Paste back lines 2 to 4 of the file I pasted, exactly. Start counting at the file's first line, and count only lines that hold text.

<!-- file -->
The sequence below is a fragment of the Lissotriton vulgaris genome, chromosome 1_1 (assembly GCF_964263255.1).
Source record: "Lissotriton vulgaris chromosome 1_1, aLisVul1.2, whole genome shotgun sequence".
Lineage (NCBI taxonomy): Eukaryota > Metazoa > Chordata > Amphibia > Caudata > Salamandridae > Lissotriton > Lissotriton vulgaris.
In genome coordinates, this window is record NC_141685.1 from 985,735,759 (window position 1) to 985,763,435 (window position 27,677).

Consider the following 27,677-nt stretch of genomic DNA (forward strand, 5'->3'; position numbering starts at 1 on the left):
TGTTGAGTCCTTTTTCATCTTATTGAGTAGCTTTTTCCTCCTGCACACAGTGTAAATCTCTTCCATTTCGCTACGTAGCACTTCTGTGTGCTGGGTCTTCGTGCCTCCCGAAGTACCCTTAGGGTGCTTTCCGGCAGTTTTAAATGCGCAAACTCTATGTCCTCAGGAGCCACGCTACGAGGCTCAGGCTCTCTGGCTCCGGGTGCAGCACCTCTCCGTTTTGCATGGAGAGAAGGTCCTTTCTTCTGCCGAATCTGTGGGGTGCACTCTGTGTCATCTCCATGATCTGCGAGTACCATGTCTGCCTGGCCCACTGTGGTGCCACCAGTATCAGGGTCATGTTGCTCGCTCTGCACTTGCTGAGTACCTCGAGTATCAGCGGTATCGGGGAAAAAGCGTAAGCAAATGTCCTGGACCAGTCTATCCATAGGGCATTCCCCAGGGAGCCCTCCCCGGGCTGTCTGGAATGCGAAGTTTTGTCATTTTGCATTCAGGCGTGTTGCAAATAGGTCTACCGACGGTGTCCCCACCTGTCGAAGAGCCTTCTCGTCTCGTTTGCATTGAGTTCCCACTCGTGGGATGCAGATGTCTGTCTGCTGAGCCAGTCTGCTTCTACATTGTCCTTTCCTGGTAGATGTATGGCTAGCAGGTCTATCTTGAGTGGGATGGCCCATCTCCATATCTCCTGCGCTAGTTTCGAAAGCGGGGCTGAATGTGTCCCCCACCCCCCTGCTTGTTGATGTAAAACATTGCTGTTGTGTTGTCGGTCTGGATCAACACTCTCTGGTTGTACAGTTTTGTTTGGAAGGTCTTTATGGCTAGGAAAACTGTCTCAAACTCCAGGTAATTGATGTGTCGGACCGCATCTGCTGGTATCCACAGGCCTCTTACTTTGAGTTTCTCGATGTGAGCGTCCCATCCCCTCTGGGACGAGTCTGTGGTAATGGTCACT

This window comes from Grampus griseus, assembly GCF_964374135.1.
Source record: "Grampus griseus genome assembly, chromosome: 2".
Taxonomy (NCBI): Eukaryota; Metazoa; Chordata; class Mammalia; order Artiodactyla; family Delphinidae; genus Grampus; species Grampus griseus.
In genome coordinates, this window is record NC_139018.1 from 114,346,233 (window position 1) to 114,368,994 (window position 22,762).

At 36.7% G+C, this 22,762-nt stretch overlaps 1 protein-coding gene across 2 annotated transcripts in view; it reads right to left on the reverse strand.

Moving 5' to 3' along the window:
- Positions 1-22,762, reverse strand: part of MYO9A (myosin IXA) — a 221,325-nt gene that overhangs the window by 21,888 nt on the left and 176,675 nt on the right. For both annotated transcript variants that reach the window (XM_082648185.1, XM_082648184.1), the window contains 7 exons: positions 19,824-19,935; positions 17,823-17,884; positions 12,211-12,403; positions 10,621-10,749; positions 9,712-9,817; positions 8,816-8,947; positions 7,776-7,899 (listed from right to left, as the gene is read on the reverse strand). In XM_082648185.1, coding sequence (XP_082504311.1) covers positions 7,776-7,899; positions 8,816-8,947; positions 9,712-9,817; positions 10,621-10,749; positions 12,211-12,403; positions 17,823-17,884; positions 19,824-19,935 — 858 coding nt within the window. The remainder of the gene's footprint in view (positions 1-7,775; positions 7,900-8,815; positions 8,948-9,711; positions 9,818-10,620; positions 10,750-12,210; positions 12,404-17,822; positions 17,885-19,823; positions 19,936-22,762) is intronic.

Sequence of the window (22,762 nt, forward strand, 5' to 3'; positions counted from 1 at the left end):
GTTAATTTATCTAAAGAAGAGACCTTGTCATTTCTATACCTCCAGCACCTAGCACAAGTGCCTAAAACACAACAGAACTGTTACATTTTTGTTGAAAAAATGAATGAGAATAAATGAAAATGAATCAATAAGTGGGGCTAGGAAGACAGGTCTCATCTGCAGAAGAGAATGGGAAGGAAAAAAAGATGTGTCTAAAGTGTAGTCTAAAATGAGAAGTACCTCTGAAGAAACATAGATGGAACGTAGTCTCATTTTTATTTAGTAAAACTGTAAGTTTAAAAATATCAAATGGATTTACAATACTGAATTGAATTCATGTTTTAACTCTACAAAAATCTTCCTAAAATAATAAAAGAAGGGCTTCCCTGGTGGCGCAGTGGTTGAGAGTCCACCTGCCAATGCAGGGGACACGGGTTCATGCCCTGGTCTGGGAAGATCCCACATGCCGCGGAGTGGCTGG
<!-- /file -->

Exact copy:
Source record: "Lissotriton vulgaris chromosome 1_1, aLisVul1.2, whole genome shotgun sequence".
Lineage (NCBI taxonomy): Eukaryota > Metazoa > Chordata > Amphibia > Caudata > Salamandridae > Lissotriton > Lissotriton vulgaris.
In genome coordinates, this window is record NC_141685.1 from 985,735,759 (window position 1) to 985,763,435 (window position 27,677).